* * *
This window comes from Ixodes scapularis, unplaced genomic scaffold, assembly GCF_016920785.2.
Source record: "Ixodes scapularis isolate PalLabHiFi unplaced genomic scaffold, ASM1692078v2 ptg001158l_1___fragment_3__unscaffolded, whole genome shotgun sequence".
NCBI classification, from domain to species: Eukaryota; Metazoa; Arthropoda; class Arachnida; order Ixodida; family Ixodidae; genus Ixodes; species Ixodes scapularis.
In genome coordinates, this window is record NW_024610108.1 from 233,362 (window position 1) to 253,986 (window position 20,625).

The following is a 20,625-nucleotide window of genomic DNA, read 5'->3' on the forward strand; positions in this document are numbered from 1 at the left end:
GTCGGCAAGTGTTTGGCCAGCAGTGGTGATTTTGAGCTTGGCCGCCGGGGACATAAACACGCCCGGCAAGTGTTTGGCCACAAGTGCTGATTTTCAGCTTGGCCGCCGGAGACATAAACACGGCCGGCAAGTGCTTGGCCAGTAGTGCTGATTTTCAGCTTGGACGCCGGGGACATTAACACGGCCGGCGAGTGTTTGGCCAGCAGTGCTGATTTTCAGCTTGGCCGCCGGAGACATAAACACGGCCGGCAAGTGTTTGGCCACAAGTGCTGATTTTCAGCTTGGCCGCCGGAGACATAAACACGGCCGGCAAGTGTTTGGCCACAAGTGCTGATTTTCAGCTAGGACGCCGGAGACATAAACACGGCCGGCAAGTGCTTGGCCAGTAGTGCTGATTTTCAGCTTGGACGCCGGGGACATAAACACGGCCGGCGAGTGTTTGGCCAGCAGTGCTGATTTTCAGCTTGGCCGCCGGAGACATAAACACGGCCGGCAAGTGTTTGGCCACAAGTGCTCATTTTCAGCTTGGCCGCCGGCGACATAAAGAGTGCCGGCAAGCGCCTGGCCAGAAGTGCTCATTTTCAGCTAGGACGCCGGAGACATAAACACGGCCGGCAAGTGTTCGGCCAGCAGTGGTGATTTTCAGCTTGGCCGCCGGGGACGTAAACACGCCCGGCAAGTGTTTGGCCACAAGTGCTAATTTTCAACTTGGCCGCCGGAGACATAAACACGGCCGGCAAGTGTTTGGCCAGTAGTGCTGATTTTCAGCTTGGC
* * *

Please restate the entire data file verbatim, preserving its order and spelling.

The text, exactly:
This window comes from Ixodes scapularis, unplaced genomic scaffold, assembly GCF_016920785.2.
Source record: "Ixodes scapularis isolate PalLabHiFi unplaced genomic scaffold, ASM1692078v2 ptg001158l_1___fragment_3__unscaffolded, whole genome shotgun sequence".
NCBI classification, from domain to species: Eukaryota; Metazoa; Arthropoda; class Arachnida; order Ixodida; family Ixodidae; genus Ixodes; species Ixodes scapularis.
In genome coordinates, this window is record NW_024610108.1 from 233,362 (window position 1) to 253,986 (window position 20,625).

The following is a 20,625-nucleotide window of genomic DNA, read 5'->3' on the forward strand; positions in this document are numbered from 1 at the left end:
GTCGGCAAGTGTTTGGCCAGCAGTGGTGATTTTGAGCTTGGCCGCCGGGGACATAAACACGCCCGGCAAGTGTTTGGCCACAAGTGCTGATTTTCAGCTTGGCCGCCGGAGACATAAACACGGCCGGCAAGTGCTTGGCCAGTAGTGCTGATTTTCAGCTTGGACGCCGGGGACATTAACACGGCCGGCGAGTGTTTGGCCAGCAGTGCTGATTTTCAGCTTGGCCGCCGGAGACATAAACACGGCCGGCAAGTGTTTGGCCACAAGTGCTGATTTTCAGCTTGGCCGCCGGAGACATAAACACGGCCGGCAAGTGTTTGGCCACAAGTGCTGATTTTCAGCTAGGACGCCGGAGACATAAACACGGCCGGCAAGTGCTTGGCCAGTAGTGCTGATTTTCAGCTTGGACGCCGGGGACATAAACACGGCCGGCGAGTGTTTGGCCAGCAGTGCTGATTTTCAGCTTGGCCGCCGGAGACATAAACACGGCCGGCAAGTGTTTGGCCACAAGTGCTCATTTTCAGCTTGGCCGCCGGCGACATAAAGAGTGCCGGCAAGCGCCTGGCCAGAAGTGCTCATTTTCAGCTAGGACGCCGGAGACATAAACACGGCCGGCAAGTGTTCGGCCAGCAGTGGTGATTTTCAGCTTGGCCGCCGGGGACGTAAACACGCCCGGCAAGTGTTTGGCCACAAGTGCTAATTTTCAACTTGGCCGCCGGAGACATAAACACGGCCGGCAAGTGTTTGGCCAGTAGTGCTGATTTTCAGCTTGGC